Our poor friend died that day, on the filthy floor of a bloody transportation truck. We witnessed her body go cold, and her eyes stop moving. Her entire life had been enslaved and twisted by violence and prejudice. But I think that, despite her cruel death, she had moments of peace and joy. The sweet smell of a new and unexpected food, the gentle touch of a rare worker who had not been desensitized to pervasive industrial cruelty, or the fresh taste of cool water on a hot summer day. Of course, much of her life was torment. That cannot be denied. But because of people like you, and because of brave activists all over the world, from chicago to amsterdam to moscow, her torment will not be forgotten. And some day soon, those few moments of peace and joy, that our poor friend experienced ever so fleetingly, will no longer be just moments... 
All of these thoughts were sifting through my mind a couple days ago, as I headed out to leaflet, a couple hours later than I had expected. My mood was somber. I could still visualize, and indeed feel, the terror in my poor friend's eyes, as she wallowed, slowly dying, in torment and filth. And when I arrived, I looked around: I was alone on a cold Chicago street. 
But I didn't feel alone. Becuase I thought of the hundreds of activists on this very list, the thousands who have come to fur free friday in chicago, and the MILLIONS all over the world who have spoken and stood for the rights of oppressed classes, in a centuries-long struggle for equality, justice, and freedom. 
All of you inspire me. All of you give me strength. All of you give me hope. And for all of our superficial disagreements and differences, for all of our human pettiness and peccadilloes, the common vision and passion we share, of a just and peaceful world for ALL of us on this planet, makes me glad and proud to call each and every one of you a friend, a friend in the fight for liberation.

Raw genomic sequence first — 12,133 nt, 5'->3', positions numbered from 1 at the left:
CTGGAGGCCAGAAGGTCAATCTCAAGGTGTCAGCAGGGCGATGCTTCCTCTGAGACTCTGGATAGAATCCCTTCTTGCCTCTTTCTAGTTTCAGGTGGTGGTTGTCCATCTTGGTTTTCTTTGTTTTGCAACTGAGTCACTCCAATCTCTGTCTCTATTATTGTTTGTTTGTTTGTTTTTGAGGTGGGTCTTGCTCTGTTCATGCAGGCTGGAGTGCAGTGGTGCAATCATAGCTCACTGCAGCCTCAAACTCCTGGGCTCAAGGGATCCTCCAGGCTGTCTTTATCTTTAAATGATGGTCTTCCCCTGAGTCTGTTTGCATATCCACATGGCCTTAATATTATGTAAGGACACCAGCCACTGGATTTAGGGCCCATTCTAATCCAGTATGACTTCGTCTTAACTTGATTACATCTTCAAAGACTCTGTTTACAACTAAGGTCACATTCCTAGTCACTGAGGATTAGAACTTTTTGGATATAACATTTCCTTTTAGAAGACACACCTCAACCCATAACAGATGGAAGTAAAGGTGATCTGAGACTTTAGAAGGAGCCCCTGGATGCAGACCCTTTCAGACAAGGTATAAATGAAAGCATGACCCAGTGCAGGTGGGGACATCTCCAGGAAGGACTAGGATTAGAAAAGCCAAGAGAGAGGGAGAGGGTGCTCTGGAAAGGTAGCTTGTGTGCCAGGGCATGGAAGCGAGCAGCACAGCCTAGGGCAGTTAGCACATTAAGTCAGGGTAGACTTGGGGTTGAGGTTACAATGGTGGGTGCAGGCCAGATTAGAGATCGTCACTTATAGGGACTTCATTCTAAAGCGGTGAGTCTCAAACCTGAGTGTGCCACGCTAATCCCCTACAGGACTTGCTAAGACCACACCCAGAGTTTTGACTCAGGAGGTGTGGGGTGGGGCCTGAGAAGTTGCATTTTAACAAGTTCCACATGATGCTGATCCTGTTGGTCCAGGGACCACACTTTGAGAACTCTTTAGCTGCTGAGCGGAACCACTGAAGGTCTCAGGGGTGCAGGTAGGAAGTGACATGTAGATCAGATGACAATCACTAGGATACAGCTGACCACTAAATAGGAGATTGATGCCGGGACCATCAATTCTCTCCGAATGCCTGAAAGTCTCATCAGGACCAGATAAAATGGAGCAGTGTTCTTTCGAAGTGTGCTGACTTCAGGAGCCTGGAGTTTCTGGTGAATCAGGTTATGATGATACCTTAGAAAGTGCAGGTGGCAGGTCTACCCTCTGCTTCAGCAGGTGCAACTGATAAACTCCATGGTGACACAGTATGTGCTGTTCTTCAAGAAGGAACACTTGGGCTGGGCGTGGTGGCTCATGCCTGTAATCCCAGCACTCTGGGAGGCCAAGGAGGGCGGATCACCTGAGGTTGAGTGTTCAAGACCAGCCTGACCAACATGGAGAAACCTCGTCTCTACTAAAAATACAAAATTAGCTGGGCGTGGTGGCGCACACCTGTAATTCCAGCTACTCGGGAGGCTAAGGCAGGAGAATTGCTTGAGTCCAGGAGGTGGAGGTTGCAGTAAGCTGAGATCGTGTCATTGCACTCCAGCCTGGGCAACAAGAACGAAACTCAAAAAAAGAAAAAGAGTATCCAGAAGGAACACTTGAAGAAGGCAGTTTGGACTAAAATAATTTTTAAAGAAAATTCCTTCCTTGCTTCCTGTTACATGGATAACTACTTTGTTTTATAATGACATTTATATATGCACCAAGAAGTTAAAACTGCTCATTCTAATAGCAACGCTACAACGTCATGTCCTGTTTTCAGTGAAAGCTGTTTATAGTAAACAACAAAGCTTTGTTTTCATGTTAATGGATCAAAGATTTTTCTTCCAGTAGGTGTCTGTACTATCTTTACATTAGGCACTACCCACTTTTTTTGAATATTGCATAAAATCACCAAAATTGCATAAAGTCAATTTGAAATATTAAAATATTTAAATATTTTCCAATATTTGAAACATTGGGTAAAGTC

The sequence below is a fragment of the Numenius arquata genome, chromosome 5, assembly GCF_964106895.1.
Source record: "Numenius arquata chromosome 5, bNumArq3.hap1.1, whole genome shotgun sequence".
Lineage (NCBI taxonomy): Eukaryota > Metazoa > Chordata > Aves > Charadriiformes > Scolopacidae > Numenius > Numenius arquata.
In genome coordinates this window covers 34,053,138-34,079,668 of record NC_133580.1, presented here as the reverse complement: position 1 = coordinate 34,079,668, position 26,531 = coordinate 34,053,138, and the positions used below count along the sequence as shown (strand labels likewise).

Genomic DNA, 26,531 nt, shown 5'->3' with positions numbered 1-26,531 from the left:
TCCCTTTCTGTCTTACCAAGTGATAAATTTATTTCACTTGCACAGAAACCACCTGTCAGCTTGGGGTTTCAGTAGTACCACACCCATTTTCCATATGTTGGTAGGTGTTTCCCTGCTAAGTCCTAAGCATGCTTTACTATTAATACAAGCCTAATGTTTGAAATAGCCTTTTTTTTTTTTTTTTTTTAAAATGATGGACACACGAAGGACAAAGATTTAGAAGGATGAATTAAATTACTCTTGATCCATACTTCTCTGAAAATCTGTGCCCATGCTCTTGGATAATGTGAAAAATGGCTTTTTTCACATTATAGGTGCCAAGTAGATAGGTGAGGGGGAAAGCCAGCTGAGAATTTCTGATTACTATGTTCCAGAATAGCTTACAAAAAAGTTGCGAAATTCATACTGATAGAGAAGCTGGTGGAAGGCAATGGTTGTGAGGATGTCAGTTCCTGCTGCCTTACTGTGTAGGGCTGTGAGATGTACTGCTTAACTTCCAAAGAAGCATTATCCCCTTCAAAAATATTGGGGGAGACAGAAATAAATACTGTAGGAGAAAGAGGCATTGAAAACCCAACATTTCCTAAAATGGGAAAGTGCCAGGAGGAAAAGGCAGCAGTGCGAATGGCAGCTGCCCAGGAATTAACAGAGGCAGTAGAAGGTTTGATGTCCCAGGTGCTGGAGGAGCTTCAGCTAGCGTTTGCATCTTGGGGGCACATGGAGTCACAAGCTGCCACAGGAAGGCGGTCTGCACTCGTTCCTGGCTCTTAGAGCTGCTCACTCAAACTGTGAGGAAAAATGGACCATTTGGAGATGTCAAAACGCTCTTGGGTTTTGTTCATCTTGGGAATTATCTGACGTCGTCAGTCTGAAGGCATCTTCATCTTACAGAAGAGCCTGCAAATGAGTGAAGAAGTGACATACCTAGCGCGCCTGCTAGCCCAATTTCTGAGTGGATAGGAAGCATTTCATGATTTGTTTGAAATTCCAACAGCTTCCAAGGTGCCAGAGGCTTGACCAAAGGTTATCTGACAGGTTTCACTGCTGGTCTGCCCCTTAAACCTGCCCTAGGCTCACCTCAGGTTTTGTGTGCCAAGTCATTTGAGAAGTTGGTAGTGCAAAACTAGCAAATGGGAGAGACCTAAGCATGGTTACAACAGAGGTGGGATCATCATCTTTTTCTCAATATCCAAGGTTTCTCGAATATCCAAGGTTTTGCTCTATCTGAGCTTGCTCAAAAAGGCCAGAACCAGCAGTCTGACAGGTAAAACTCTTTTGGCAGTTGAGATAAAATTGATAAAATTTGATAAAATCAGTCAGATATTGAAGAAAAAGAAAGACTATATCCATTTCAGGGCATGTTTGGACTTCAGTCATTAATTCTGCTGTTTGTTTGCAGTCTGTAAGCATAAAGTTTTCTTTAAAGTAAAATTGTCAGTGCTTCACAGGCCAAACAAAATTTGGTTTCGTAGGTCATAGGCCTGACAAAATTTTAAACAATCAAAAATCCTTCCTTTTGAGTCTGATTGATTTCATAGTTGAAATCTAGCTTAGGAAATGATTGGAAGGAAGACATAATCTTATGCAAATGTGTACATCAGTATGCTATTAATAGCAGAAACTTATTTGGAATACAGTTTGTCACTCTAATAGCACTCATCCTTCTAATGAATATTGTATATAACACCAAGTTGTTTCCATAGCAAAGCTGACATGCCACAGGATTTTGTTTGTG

As to the leafleting itself? The traffic was low at Robert Morris College. I don't remember any interactions of note, perhaps because I wasn't my usual town-crier self. But at a moment when I should have been drowning in despair over the suffering i had witnessed, isolated on a cold street, facing an oblivious or outright hostile public, I did not feel despair.
I felt hope and kinship. And I have all of you to thank for that. 
There will come a day when the animals are all free. I don't know if it will happen sooner or later, but I have no doubt that it will come. And when that day comes, the world will look back on our times, gratefully, for the brave work that you do, for your passion to stand for those who cannot stand for themselves, and most of all, for your hope... your hope in a movement where it was so easy to wallow in despair. 
But this email has now gotten much longer than I had anticipated. So let me conclude with a quote by an activist much braver and better than myself: 
"I come to say to you this afternoon, however difficult the moment, however frustrating the hour, it will not be long...because THE ARC OF THE MORAL UNIVERSE IS LONG, BUT IT BENDS TOWARD JUSTICE." 
If you are ever in despair or frustration, remember those words. Dr. King was right about his movement, and he will be right, too, about ours.

The irony? The group that inspired such hope for me so many years ago was... Vegan Outreach. Yes, the same Vegan Outreach that condemns the Chipotle campaign today

I've evolved far from the vision of social change that I held in those years. But, still, those words come back to mind: 

All of you inspire me. All of you give me strength. All of you give me hope. And for all of our superficial disagreements and differences, for all of our human pettiness and peccadilloes, the common vision and passion we share, of a just and peaceful world for ALL of us on this planet, makes me glad and proud to call each and every one of you a friend, a friend in the fight for liberation. 

 A terrible image from a
A terrible image from a

And the words still ring true. Notwithstanding my shift in views, there are people at Vegan Outreach -- good, smart, and even inspirational people -- who I still admire immensely today. And on our day of action, tomorrow, let's not go forth with grievance against our allies in our hearts, or enmity towards those in our movement who "just aren't quite there, yet." Let's go forth with inspiration, and strength, and hope -- and see the swelling movement, with all its diverse perspectives, as a source of hope. 

Because, when it comes to the most important things -- our determination to save our poor friends suffering so terribly under human tyranny --  we are all friends. Friends in the fight for liberation.